Emergency Phone System
Instituted for the Deaf
At the request of the family of a deaf teenager, and with evidence that there is a
sizeable number of Freeporters who are hearing and/or speech impaired, the Village
has instituted a TDD (telecommunications device for the deaf) system which connects
directly with the Desk at Freeport Police Headquarters.
The phone.jiumber isj>46-4000. It should be. used, in all,emergencies to.^summon
assistance from the PpliceTand Fire Departments.
With TDD, the phone receiver fits into an acoustic coupler on a typewriter-like device
and permits the users to type messages back and forth. Full information on how the
necessary equipment is obtained can be found, on page 19 of the current NYNEX White
Pages for Nassau.
FOR FREEPORT TDD USERS
TO REACH POLICE AND FIRE DEPTS
Mark Your Calendar. . .
(Continued from page 3)
January 3 will also mark the beginning of
evening curbside sanitation collection from
businesses Village wide. Information will be
provided before that date.
Cost of the two new services will be
$115,000 annually which will be partially
offset by the 15% the Village will receive from
the proceeds of the sold papers. The
elimination of newspapers will also reduce
the Village's disposal costs.
Mayor Dorothy Storm called on the
cooperation of all Freeporters as recycling
begins. "This past summer we had a graphic
demonstration on our beaches as to what
we are doing to our environment. The simple
practice of recycling in our own households
WILL make a difference. Encourage it as a
family project. A cleaner Freeport is also the
reasoning behind the evening pickups for
businesses. Under the current arrangement,
refuse is left at the curb all night and is often
blown around to litter our streets."
January2— Village offices closed for New Year's holiday. No Village Board of Trustees meeting.
No refuse collection in the southwest/southeast.
January 3— Mandatory newspaper recycling; evening refuse collection in business districts,
January 9— Public Hearing on tentative 1989-90 municipal budget and Fire Department
contract, 8pm, Village Hall.
January 15— Annual Memorial Ceremonies for Rev. Martin Luther King Jr., 3pm, Freeport
January16— Village offices closed for Rev. King's Birthday. No Village Board of Trustees
meeting. No refuse collection in the southwest/southeast.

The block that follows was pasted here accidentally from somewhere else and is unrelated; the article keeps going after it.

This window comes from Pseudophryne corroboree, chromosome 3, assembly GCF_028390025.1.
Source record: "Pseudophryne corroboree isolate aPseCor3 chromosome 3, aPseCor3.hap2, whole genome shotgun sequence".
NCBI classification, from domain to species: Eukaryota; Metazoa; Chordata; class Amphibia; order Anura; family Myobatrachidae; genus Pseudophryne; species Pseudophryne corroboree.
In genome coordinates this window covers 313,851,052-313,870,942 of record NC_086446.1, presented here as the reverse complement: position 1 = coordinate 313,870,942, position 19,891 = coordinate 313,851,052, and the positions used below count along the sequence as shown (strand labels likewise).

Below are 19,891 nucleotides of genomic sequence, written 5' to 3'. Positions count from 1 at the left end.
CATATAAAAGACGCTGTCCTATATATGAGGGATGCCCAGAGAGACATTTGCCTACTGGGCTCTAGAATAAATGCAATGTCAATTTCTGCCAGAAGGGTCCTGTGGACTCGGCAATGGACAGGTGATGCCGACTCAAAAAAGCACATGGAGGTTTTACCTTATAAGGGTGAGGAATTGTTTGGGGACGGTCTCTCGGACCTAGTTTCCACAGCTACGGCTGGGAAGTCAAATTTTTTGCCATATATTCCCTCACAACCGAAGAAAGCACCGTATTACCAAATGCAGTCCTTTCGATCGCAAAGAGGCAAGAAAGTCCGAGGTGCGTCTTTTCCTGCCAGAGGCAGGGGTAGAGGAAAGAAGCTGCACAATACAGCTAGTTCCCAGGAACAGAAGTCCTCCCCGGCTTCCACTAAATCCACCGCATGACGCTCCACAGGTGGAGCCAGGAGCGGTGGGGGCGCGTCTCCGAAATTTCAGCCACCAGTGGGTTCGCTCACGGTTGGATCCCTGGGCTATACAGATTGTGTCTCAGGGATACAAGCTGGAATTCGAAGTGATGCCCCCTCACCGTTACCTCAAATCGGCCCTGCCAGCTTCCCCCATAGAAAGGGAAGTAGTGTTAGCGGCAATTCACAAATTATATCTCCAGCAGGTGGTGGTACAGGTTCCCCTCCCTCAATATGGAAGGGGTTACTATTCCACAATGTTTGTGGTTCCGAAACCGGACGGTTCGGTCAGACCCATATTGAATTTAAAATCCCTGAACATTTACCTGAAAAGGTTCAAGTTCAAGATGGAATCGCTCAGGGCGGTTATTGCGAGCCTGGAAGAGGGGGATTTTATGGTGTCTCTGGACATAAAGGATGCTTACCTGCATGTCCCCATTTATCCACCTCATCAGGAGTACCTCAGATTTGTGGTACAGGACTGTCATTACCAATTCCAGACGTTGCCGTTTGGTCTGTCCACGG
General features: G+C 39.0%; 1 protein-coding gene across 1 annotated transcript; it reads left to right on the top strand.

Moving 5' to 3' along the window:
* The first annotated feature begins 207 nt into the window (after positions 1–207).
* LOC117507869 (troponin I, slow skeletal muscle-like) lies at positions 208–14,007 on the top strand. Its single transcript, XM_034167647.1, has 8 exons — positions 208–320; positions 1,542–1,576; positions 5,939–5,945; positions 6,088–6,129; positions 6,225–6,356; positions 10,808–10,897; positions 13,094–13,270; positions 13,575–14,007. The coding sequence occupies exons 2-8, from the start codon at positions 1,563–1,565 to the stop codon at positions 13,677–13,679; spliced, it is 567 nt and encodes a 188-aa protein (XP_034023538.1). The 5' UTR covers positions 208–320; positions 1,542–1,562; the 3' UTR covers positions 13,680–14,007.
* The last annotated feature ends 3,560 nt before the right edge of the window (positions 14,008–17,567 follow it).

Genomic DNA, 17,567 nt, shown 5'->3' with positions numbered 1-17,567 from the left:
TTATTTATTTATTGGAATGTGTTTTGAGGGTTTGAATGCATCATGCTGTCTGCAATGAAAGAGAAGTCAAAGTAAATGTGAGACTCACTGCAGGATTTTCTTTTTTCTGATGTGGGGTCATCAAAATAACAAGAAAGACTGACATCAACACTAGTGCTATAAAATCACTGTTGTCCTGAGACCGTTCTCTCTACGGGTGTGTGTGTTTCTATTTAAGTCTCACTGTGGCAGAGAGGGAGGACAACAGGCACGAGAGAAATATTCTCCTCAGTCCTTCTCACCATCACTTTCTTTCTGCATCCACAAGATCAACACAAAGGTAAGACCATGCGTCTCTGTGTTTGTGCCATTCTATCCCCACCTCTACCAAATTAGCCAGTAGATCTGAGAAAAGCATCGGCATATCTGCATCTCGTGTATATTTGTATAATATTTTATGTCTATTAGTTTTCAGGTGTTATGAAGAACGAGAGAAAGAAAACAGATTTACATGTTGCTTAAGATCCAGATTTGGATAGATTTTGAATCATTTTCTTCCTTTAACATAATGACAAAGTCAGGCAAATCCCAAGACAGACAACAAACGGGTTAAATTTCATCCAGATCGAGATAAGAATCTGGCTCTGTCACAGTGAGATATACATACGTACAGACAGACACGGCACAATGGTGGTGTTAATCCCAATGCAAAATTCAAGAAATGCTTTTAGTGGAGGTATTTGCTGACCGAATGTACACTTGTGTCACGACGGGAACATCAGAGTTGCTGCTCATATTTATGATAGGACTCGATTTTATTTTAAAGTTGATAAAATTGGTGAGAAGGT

lie Information Bulletin
of The Village of Freeport
46 North Ocean Avenue
Telephone: FReeport 8-4000
£ \J Dorothy Storm, Mayor
Meet with Mayor:
8:30 a.m. - 4:00 p.m...every Friday
Public Meetings: 8:00 p.m.,
1st and 3rd Mondays of the Month
— — A Special Greeting ———
The Board of Trustees and the Municipal Staff
Join in Wishing You and Your Family
All the Happiness of the Season
And a Happy & Healthy New Year!
Wishing all Freeporters "A Happy Holiday Season," are, seated from left, Trustee Anna
Cacciatore, Trustee Ralph Smith, Mayor Dorothy Storm, Trustee Vincent DiCostanzo, Trustee
Victor Cohen and, standing from left, Treasurer Michael Haran, Village Counsel William
Glacken, Village Clerk Thomas DeVincenzo and Executive Secretary Kathi Keating.
Trustees: Vincent DiCostanzo, Ralph Smith, Victor Cohen, Anna J. Cacciatore; Village Justice: Michael Solomon
Village Clerk: Thomas DeVincenzo; Counsel: William Glacken; Treasurer: Michael Haran
Last month the Freeport Electric Utility
sent out, Village-wide, a pamphlet which
attempted to answer any questions rate
payers might have as the Utility, Board of
Trustees, and consultants, study the options
by which we must meet our energy needs
for the future. Questions have arisen since,
that mailing and we will address them here. "
Q. Why is the Village reviewing our energy
A. It has always been the practice of the
Utility to assess its capability to meet future
energy needs every 20 years. A firm of
consultants was hired to make such a study:
Q. Is the Village considering selling its
power plants to an outside firm and going
out of the generating business?
A. Absolutely not. Power Plant #1 on
Sunrise Highway, in operation since the turn
of the century and which is-no longer cost
efficient, would be. leased, sold, or used for
other municipal purposes. Under no
circumstances would the Village sell the
more modern Power Plant #2 and/or its
distribution lines. Generating facilities will be
consolidated at Power Plant #2 and we will
continue to maintain our own Village
personnel. We will always continue our
status as one of only three municipal electric
utilities on Long Island.
Q. What are the three options the Village
is current studying?
A. Option #1 is the construction of new
generating facilities developed, owned and
operated by the Freeport Utility. This would ' I*,-*-. ~-&frs+tr- +»wv *-«•-.- '-' ,- " _ r L\- "-. '-* - -'»*•*-=; »*• * -.
require an initial investment of nearly $14